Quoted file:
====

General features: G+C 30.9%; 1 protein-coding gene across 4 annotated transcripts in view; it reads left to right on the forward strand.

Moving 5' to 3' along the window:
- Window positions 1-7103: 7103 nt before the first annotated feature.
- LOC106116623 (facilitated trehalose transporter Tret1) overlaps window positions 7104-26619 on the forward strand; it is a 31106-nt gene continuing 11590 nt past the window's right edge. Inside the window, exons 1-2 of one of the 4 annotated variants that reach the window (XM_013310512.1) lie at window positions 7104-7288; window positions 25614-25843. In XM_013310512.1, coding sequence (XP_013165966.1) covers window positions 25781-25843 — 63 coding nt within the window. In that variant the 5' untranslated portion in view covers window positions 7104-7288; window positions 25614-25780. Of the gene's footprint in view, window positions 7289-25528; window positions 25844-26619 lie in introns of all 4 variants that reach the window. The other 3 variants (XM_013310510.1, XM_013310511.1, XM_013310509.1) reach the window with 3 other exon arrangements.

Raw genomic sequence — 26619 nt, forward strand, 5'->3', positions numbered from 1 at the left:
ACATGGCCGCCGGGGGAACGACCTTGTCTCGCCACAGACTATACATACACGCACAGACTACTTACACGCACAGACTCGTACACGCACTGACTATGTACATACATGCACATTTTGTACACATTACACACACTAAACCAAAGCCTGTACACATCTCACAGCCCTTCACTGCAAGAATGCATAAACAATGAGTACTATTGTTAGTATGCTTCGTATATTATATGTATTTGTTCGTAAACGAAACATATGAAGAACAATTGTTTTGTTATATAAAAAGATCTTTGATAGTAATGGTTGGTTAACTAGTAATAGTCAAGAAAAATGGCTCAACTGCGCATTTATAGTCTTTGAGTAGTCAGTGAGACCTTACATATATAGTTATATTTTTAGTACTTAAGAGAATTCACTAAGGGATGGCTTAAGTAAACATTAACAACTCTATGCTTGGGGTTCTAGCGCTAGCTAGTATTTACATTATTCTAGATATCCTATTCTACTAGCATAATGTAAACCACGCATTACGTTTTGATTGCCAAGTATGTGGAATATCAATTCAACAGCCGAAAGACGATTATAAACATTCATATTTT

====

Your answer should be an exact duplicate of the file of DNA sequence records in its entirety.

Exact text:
General features: G+C 30.9%; 1 protein-coding gene across 4 annotated transcripts in view; it reads left to right on the forward strand.

Moving 5' to 3' along the window:
- Window positions 1-7103: 7103 nt before the first annotated feature.
- LOC106116623 (facilitated trehalose transporter Tret1) overlaps window positions 7104-26619 on the forward strand; it is a 31106-nt gene continuing 11590 nt past the window's right edge. Inside the window, exons 1-2 of one of the 4 annotated variants that reach the window (XM_013310512.1) lie at window positions 7104-7288; window positions 25614-25843. In XM_013310512.1, coding sequence (XP_013165966.1) covers window positions 25781-25843 — 63 coding nt within the window. In that variant the 5' untranslated portion in view covers window positions 7104-7288; window positions 25614-25780. Of the gene's footprint in view, window positions 7289-25528; window positions 25844-26619 lie in introns of all 4 variants that reach the window. The other 3 variants (XM_013310510.1, XM_013310511.1, XM_013310509.1) reach the window with 3 other exon arrangements.

Raw genomic sequence — 26619 nt, forward strand, 5'->3', positions numbered from 1 at the left:
ACATGGCCGCCGGGGGAACGACCTTGTCTCGCCACAGACTATACATACACGCACAGACTACTTACACGCACAGACTCGTACACGCACTGACTATGTACATACATGCACATTTTGTACACATTACACACACTAAACCAAAGCCTGTACACATCTCACAGCCCTTCACTGCAAGAATGCATAAACAATGAGTACTATTGTTAGTATGCTTCGTATATTATATGTATTTGTTCGTAAACGAAACATATGAAGAACAATTGTTTTGTTATATAAAAAGATCTTTGATAGTAATGGTTGGTTAACTAGTAATAGTCAAGAAAAATGGCTCAACTGCGCATTTATAGTCTTTGAGTAGTCAGTGAGACCTTACATATATAGTTATATTTTTAGTACTTAAGAGAATTCACTAAGGGATGGCTTAAGTAAACATTAACAACTCTATGCTTGGGGTTCTAGCGCTAGCTAGTATTTACATTATTCTAGATATCCTATTCTACTAGCATAATGTAAACCACGCATTACGTTTTGATTGCCAAGTATGTGGAATATCAATTCAACAGCCGAAAGACGATTATAAACATTCATATTTT